I recently sent a “soapbox” email to a couple of friends about how I’ve felt recently about business cards in relation to networking and building up your business through local interactions. I’m currently in the process of building up my business consulting business again and I’ve been thinking a lot about networking I did in 2012 and how I want to market myself in 2014.
Is it just me or is the act of asking for someone’s business card the equivalent of “I just want to end this conversation and never talk to you again”?
I get asked for my business card [a lot?] and it’s almost always from someone who does not want to do business with me, but wants to either spy on me remotely later or end the conversation.
What are some positive interactions from potential customers?
They seek me out. They call me. They email me. If I don’t write back, they email me again or they call me. No business cards are involved. They’ve heard about me from someone else. It’s a referral thing.
So how do you get referrals?
Mostly by doing great work that’s shareworthy. Add a ton of value, show ROI, or other thrilling things that makes someone want to share your work with other people. Other than that, it’s a matter of showing up.
Email Marketing vs. Network Marketing
I brought this up while reading about networking meetings in the book, Double Your Freelancing Rate, which I did a lot of last year and had very, very limited success. The greatest success was from simply staying in contact (via email) with existing clients, meeting their needs, and being referred to others by those existing clients. I’m looking to do more of that, but not sure exactly how. That’s why I’m reading the book and looking to other experts in my field for help/feedback.
In reply to this email, my friend wrote this about his graphic design business:
I can see that I’m getting local referrals on the basis of the work that I’ve done…For a designer, it is important to have a business card because that is likely the first chance (and maybe the last chance if you don’t have one) that they will have to see your work. They may not get a chance to sit in front of a screen before they make a decision about whether or not to work with you. I’ve always had positive interactions around my cards because they are premium paper and thickness, they are slightly larger than your standard US business card, and they prominently feature my branding (pixel perfect at 300ppi) on the front and a playful, full-bleed image on the back. I think if I had a vanilla business card, it wouldn’t be much of a boon and it would probably hurt me (especially if it were a Vistaprint template card). I also get asked for my card from friends/acquaintances that aren’t looking for design services, but want to share with someone they know or a business owner (to help me or them out).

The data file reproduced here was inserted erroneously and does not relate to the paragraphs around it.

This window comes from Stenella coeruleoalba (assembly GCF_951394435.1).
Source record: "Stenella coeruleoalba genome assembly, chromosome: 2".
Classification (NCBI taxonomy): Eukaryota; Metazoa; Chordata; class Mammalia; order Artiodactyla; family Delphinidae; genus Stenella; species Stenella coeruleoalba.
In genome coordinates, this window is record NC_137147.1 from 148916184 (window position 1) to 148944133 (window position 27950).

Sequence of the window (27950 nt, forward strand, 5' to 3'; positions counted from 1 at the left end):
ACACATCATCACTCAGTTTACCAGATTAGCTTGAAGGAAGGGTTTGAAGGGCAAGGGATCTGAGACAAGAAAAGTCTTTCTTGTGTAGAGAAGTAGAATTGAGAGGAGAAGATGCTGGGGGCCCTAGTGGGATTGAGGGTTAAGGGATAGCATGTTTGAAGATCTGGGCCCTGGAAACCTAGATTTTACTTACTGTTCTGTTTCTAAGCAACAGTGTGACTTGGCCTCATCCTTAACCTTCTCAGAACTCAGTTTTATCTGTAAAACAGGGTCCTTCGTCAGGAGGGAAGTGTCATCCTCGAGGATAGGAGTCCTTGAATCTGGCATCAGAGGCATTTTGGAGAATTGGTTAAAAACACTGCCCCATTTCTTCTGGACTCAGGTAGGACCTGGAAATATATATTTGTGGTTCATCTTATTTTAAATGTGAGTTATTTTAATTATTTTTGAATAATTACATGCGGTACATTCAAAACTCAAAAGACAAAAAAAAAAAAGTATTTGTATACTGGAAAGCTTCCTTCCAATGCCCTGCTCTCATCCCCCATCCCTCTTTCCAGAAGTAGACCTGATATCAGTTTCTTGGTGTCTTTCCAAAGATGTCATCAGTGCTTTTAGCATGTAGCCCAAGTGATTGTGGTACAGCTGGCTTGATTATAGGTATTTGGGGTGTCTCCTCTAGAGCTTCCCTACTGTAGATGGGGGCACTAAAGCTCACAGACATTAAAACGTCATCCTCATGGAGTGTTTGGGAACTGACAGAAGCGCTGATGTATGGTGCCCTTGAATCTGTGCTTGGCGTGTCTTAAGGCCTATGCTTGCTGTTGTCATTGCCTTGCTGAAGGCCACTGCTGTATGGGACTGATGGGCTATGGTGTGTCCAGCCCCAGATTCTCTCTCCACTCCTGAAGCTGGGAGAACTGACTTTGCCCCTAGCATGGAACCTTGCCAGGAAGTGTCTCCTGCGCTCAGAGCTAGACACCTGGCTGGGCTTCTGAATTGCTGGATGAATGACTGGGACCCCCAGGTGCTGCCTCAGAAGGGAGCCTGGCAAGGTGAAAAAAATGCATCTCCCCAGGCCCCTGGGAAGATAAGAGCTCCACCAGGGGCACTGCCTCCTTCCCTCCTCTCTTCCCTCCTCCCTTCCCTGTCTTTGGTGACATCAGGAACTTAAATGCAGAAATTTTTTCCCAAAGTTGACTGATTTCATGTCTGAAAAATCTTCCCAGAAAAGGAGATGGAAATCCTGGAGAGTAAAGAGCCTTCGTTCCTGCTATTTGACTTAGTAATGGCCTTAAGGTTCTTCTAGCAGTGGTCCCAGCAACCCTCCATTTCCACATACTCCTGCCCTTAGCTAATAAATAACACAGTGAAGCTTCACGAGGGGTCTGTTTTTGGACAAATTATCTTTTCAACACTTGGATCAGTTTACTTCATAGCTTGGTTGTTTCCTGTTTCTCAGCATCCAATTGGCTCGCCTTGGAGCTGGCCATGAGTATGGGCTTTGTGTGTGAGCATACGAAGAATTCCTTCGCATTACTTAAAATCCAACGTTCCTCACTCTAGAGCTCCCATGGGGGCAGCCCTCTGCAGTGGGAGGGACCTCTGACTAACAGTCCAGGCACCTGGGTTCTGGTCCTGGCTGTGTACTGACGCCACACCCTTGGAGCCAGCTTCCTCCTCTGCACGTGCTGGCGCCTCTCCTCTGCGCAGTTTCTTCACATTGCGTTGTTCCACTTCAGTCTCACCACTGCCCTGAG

Good points. And I like how he was pitching his design services right into his reply. Nicely done.
Email marketing is one goal I’ve had to start doing more of in 2013 and it will continue into 2014. KissMetrics recently posted 7 Overlooked but Critically Important Details of Profitable Email Marketing in which they mention how Nathan Barry, a web designer, launched an eBook that made $12,000 in sales in 24hrs and went on to make over $85,000 in its first year (what they don’t mention is the 10,000 hours of work he had in his life leading up to that point). But seriously, I’m not even talking about product launches or information products here, I’m talking about communicating with your customers – decent human-like things you could be doing to let them know you’re not dead. Your competitors are talking to them so you should be too. Hopefully this blog post helped someone take some action. Stop reading and start writing!